It’s important to evaluate a new employee’s potential to thrive and mature personally, as well as professionally, within any company. Being one of the few places Steve has worked where culture was actively discussed, Tundra’s approach to finding the proper fit in terms of employees and attitudes appealed to him from the very beginning. Throughout the interview process, professional skills and competency were discussed as well as whether or not his piece would fit into the puzzle of Tundra’s company culture.

“It felt like questions at that time were leaning towards “will this guy fit personally with the people and the team he’s going to come into, and on top of that will he fit within the company,”” Steve remembers. “It’s good to know that everybody gets some sort of question and answer period about who that person is and why they would be a good fit.”

Finding an employee that fits is only the first step of a long, tricky staircase that leads towards immersion in company culture and being a part of making that culture work. Many workplaces have a top-down “system” of culture where attitudes are dealt out like cards and employees just go with the flow. This can lead to varying views of exactly what a company’s culture means to different people, and a superior who stresses and instructs over involving and engaging employees isn’t really helping anyone.

Culture Crew

“At the beginning it really felt like one person was doing everything related to Culture Crew,” Steve says. “What we’ve done a really good job of, at least this year, is that we’ve all got a shared piece of the pie. Everything from Friday Funday to planning social events; everybody’s got an active role. Everybody’s all hands on board.”

With member representatives from a majority of departments within the company including warehouse, accounting, human resources, sales, and marketing Tundra’s Culture Crew meets weekly to discuss company attitudes and employee concerns as well as brainstorm team-building activities and events. Enjoying a company’s culture is an invaluable aspect of employee satisfaction that just can’t be built into the job. It’s a feeling of belonging that makes people want to refer friends and tell family about their fantastic company, and facilitating this feeling needs to be a daily, company-wide effort.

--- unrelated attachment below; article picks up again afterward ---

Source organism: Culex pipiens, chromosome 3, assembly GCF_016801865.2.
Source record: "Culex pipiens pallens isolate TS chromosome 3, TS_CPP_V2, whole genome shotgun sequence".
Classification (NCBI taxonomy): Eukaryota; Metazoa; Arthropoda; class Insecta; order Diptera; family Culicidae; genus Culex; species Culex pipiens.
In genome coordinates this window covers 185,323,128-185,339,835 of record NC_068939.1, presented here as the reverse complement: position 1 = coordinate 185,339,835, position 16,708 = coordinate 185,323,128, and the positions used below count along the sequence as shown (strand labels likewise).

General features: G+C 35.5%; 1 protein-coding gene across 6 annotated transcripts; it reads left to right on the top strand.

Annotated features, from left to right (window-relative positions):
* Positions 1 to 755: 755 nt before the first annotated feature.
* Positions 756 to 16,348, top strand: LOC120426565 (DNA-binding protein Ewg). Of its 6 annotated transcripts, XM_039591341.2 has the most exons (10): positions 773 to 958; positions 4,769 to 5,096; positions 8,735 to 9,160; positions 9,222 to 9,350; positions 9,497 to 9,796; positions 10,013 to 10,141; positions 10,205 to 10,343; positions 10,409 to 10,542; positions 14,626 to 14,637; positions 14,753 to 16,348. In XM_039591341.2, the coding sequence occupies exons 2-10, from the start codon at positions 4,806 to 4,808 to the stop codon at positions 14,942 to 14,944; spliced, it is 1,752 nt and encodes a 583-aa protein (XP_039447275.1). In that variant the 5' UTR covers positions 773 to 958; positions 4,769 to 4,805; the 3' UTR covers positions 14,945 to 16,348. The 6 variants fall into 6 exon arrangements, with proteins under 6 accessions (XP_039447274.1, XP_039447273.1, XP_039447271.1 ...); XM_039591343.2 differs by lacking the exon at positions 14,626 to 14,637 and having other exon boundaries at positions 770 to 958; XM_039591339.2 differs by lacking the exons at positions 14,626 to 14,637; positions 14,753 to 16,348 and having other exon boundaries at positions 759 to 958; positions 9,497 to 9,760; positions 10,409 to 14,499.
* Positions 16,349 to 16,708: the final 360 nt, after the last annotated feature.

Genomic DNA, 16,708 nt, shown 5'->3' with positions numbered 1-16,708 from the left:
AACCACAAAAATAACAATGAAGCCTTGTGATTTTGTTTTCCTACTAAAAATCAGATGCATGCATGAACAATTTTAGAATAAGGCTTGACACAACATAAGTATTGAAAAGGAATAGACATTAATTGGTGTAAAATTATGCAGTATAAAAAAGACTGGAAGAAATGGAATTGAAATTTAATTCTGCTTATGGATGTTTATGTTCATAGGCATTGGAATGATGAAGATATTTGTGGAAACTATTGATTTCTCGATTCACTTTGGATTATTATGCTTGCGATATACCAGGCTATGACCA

“I think culture is kind of all encompassing. Are you happy with the day you come in to? Is your workload easier to handle because your environment makes it that way,” Steve says of how he sees company culture in general. “To me, the culture aspect comes into play as external factors. The work’s going to be there every day no matter what. The whole idea behind why we have a Culture Crew is to keep this family, I mean it started out as a family business, we want to keep those family values and aspects.”

Tundra Restaurant Supply’s growing family of 135 employees all contribute on some level to the company’s evolving culture. Plans for the year include a company barbecue, pancake breakfast, ski trip, baseball game, softball and kickball leagues, and monthly Friday Funday and employee birthday/anniversary cake days. The company’s Culture Crew, with its rotating members, continuously tries to bring the fun back into the workplace.